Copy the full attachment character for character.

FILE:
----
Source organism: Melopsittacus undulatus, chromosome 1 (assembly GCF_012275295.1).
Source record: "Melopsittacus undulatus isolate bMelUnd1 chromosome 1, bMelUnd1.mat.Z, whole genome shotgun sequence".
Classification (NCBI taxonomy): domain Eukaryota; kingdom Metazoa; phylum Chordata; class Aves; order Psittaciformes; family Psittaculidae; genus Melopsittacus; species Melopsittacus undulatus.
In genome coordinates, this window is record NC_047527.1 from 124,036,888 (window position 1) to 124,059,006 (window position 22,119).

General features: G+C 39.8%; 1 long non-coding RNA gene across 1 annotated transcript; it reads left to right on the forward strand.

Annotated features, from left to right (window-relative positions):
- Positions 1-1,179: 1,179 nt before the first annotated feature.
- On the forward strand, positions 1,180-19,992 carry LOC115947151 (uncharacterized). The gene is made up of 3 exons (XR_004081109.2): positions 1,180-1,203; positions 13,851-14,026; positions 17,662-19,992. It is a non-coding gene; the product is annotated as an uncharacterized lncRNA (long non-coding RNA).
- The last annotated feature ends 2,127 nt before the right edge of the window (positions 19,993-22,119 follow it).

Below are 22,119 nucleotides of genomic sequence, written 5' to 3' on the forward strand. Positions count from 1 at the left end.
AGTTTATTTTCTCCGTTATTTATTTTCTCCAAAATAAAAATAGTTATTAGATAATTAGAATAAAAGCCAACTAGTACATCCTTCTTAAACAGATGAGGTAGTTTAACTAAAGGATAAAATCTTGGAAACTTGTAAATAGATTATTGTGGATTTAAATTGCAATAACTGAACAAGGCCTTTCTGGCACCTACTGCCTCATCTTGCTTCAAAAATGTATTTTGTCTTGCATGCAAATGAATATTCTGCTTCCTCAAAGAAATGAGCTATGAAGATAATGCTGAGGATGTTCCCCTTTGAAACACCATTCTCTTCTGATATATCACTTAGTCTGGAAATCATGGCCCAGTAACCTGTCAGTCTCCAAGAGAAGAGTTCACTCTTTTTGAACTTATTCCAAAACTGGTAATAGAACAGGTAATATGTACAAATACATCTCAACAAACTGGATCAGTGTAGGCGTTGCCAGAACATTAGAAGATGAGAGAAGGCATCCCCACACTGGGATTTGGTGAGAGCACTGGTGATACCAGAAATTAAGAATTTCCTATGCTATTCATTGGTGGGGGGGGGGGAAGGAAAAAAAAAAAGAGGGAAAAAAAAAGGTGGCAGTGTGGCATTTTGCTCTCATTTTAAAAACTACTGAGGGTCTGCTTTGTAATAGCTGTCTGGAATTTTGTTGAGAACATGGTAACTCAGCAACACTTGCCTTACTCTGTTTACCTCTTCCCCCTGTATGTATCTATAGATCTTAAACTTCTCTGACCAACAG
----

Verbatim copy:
Source organism: Melopsittacus undulatus, chromosome 1 (assembly GCF_012275295.1).
Source record: "Melopsittacus undulatus isolate bMelUnd1 chromosome 1, bMelUnd1.mat.Z, whole genome shotgun sequence".
Classification (NCBI taxonomy): domain Eukaryota; kingdom Metazoa; phylum Chordata; class Aves; order Psittaciformes; family Psittaculidae; genus Melopsittacus; species Melopsittacus undulatus.
In genome coordinates, this window is record NC_047527.1 from 124,036,888 (window position 1) to 124,059,006 (window position 22,119).

General features: G+C 39.8%; 1 long non-coding RNA gene across 1 annotated transcript; it reads left to right on the forward strand.

Annotated features, from left to right (window-relative positions):
- Positions 1-1,179: 1,179 nt before the first annotated feature.
- On the forward strand, positions 1,180-19,992 carry LOC115947151 (uncharacterized). The gene is made up of 3 exons (XR_004081109.2): positions 1,180-1,203; positions 13,851-14,026; positions 17,662-19,992. It is a non-coding gene; the product is annotated as an uncharacterized lncRNA (long non-coding RNA).
- The last annotated feature ends 2,127 nt before the right edge of the window (positions 19,993-22,119 follow it).

Below are 22,119 nucleotides of genomic sequence, written 5' to 3' on the forward strand. Positions count from 1 at the left end.
AGTTTATTTTCTCCGTTATTTATTTTCTCCAAAATAAAAATAGTTATTAGATAATTAGAATAAAAGCCAACTAGTACATCCTTCTTAAACAGATGAGGTAGTTTAACTAAAGGATAAAATCTTGGAAACTTGTAAATAGATTATTGTGGATTTAAATTGCAATAACTGAACAAGGCCTTTCTGGCACCTACTGCCTCATCTTGCTTCAAAAATGTATTTTGTCTTGCATGCAAATGAATATTCTGCTTCCTCAAAGAAATGAGCTATGAAGATAATGCTGAGGATGTTCCCCTTTGAAACACCATTCTCTTCTGATATATCACTTAGTCTGGAAATCATGGCCCAGTAACCTGTCAGTCTCCAAGAGAAGAGTTCACTCTTTTTGAACTTATTCCAAAACTGGTAATAGAACAGGTAATATGTACAAATACATCTCAACAAACTGGATCAGTGTAGGCGTTGCCAGAACATTAGAAGATGAGAGAAGGCATCCCCACACTGGGATTTGGTGAGAGCACTGGTGATACCAGAAATTAAGAATTTCCTATGCTATTCATTGGTGGGGGGGGGGGAAGGAAAAAAAAAAAGAGGGAAAAAAAAAGGTGGCAGTGTGGCATTTTGCTCTCATTTTAAAAACTACTGAGGGTCTGCTTTGTAATAGCTGTCTGGAATTTTGTTGAGAACATGGTAACTCAGCAACACTTGCCTTACTCTGTTTACCTCTTCCCCCTGTATGTATCTATAGATCTTAAACTTCTCTGACCAACAG